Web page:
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As I wrote earlier this morning, I kinda forgot to book the first leg of my trip to Peru.  I have one award ticket booked with Alaska miles from Washington DC to Cuzco (via Lima) and the return booked as one award using AAdvantage from Cuzco to Lima to Washington back to Cleveland.  When I booked these tickets a few months ago, I told myself to book a separate award ticket for my outbound leg from Cleveland to Washington but…. I forgot :-).  And now cash tickets are outrageously expensive

cle-iad-google-flights

Hidden City ticketing

A commenter on my original post suggested looking into hidden city ticketing.  Hidden city ticketing is the art of buying a connecting flight to a destination that you’re not really going to, and then getting off half-way / “forgetting” to take your onward connection.

Consumers have the mindset that when they buy a ticket from A->B->C that they are buying a ticket from A to B and one from B to C.  The airlines take the side that you’re buying a ticket from A to C, and it is irrelevant that there is a connection at City B.

Generally airlines do not LIKE when you engage in hidden city ticketing, though it’s been my personal experience and from what I have read, as long as you are not doing it all the time or otherwise rubbing it in their face.  I bought a ticket from Salt Lake City to Charlotte to Cincinnati to go to the Family Travel for Real Life Conference in Charlotte, “accidentally” getting off in Charlotte and not taking my onward connection to Cincinnati (I bought a 4500 Avios ticket for the next day to go from CLT-CVG)

(SEE ALSO: Traveling #hobostyle)

Some things to watch out for with hidden city ticketing:

  • Obviously, don’t check any bags. Your checked luggage will not know you’re getting off half-way
  • In case of a weather, mechanical or other irregular operations, you may be out of luck.  The airline may try to route you a different way to where they think is your final destination
  • You may not earn miles for your ticket (even the leg that you actually did fly)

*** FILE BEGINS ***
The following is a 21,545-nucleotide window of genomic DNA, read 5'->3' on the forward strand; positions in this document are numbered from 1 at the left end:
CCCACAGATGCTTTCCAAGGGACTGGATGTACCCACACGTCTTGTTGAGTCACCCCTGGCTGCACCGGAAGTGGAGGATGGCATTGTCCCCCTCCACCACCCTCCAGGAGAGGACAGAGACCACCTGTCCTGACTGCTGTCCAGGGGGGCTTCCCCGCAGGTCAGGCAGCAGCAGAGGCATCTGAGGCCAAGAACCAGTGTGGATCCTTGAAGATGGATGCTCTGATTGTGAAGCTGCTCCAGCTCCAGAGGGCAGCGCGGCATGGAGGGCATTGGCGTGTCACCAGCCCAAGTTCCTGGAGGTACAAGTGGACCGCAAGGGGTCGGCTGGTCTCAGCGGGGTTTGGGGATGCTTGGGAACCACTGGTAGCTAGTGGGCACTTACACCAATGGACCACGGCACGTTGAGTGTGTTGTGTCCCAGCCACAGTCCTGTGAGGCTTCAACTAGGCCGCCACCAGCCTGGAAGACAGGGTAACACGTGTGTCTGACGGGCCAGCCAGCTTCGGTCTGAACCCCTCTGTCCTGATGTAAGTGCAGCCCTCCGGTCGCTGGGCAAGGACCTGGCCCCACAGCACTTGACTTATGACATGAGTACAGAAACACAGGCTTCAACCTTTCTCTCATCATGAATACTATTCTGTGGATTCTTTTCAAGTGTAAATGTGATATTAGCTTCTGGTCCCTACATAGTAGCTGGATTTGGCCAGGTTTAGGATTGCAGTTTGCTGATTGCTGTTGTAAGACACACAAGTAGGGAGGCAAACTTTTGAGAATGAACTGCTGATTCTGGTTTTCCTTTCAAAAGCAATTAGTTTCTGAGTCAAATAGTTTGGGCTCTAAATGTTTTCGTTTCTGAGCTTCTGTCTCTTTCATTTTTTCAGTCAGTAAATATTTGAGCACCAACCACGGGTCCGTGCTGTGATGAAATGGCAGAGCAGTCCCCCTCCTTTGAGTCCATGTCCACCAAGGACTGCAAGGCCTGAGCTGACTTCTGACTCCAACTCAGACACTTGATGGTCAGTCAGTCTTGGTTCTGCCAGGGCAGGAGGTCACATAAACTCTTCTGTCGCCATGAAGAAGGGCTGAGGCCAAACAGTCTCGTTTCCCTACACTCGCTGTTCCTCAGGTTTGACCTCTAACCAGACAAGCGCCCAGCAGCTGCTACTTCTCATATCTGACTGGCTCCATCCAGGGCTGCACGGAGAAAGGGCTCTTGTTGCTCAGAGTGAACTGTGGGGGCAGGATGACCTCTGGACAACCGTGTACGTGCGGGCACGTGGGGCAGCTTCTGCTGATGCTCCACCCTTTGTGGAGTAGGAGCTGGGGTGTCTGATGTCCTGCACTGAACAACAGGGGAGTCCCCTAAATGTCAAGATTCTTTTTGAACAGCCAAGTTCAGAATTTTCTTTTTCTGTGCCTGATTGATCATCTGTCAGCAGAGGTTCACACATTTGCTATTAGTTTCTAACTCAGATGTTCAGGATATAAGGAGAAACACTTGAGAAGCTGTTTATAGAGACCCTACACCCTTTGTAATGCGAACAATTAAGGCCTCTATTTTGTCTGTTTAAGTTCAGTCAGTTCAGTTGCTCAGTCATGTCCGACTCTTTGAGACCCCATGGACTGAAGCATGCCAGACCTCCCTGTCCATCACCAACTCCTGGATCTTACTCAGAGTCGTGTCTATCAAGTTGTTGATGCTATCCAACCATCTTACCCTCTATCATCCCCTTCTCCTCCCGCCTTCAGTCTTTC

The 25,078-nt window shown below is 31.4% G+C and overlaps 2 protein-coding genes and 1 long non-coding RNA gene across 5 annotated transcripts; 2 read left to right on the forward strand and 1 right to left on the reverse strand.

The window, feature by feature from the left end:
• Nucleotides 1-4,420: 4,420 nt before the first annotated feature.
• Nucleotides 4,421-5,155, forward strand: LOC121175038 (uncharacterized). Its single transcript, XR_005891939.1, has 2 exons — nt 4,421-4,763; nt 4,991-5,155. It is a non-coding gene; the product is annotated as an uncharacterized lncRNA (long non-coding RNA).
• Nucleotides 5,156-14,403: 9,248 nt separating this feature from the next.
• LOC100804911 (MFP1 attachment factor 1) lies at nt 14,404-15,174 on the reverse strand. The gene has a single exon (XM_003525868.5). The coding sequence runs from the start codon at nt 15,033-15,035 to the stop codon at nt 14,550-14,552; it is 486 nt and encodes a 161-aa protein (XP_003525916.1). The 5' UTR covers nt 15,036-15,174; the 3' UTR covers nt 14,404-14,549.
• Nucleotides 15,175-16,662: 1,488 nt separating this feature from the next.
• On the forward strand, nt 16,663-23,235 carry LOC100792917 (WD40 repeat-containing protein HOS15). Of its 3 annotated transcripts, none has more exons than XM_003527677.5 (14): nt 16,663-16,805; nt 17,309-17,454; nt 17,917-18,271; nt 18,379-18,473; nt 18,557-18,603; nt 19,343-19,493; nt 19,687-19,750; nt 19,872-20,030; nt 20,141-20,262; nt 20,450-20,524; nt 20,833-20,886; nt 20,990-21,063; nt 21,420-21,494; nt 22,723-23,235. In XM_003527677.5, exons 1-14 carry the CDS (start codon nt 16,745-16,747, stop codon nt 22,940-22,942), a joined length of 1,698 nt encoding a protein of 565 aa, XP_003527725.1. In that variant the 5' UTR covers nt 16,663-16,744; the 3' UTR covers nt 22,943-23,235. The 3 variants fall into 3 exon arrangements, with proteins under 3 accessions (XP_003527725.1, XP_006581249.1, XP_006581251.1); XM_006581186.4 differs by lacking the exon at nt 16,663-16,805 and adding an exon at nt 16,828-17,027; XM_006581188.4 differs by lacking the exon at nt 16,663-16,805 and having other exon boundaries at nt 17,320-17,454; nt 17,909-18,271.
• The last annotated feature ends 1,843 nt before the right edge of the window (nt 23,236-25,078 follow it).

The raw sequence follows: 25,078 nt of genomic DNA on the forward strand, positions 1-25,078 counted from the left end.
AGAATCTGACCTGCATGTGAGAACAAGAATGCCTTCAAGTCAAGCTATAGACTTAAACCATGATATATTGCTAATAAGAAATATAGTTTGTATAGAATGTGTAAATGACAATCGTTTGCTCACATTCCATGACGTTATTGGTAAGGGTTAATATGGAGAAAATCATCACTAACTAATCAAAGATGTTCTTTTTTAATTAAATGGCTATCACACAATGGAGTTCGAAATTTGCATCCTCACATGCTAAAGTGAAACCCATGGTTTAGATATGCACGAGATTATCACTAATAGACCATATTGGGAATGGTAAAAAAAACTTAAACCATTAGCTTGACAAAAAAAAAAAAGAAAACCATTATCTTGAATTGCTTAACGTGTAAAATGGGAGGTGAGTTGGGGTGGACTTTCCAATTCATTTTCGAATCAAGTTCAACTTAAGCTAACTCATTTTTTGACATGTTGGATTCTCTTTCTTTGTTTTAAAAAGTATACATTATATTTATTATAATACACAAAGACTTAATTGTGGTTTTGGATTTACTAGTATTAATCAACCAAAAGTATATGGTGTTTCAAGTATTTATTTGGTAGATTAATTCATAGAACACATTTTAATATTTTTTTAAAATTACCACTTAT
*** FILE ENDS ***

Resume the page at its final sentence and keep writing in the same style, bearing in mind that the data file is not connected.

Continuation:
I’ve written before about hidden city ticketing, when Southwest was blatantly offering up some hidden city tickets as I looked to book a trip with my son to the Grand Canyon and Hoover Dam

[3 tricks to visit the Hoover Dam for free]

So I plugged in my dates into Skiplagged.com, the company United tried to sue, and oh what do we have here?

skiplagged-cle-iad

By booking a flight from Cleveland to TAMPA (connecting in Dulles), I can get it for $114!  The only problem is that if there is a delay or any kind of irregular options, I could be in major trouble for our onward flight to Lima.  LAN is not going to care if our United flight is delayed.

(SEE ALSO: Connecting flights on different airlines – is it worth it?)

I mean granted, at least it’s summer so we shouldn’t have to deal with snow or other weather delays, but I’m not sure I want to risk it.  If this was the END of the trip, I might feel better, but I’ve already had one major trip disrupted due to a cancellation on the first flight.  I’m not sure my heart can stand another one!!!

Other options

Another commenter suggested looking for flights out of CAK (Canton-Akron).  That would be less advantageous, as we’ll be staying the night before with my parents, who live about 10 minutes from the Cleveland airport as opposed to an hour from CAK.  Flights are cheaper though!

cak-iad-google-flights

Another commenter suggested renting a car (6 hour drive one way) which, when considering car rental, gas, tolls and parking doesn’t strike me as a great use of money, even if I ignore the 12 hours extra time.

So at least there are options.  I’m thinking that I’ll just book the short haul ticket with 10K United miles

What would you do?  Would you book the hidden city ticket, book it with miles, or try something else?

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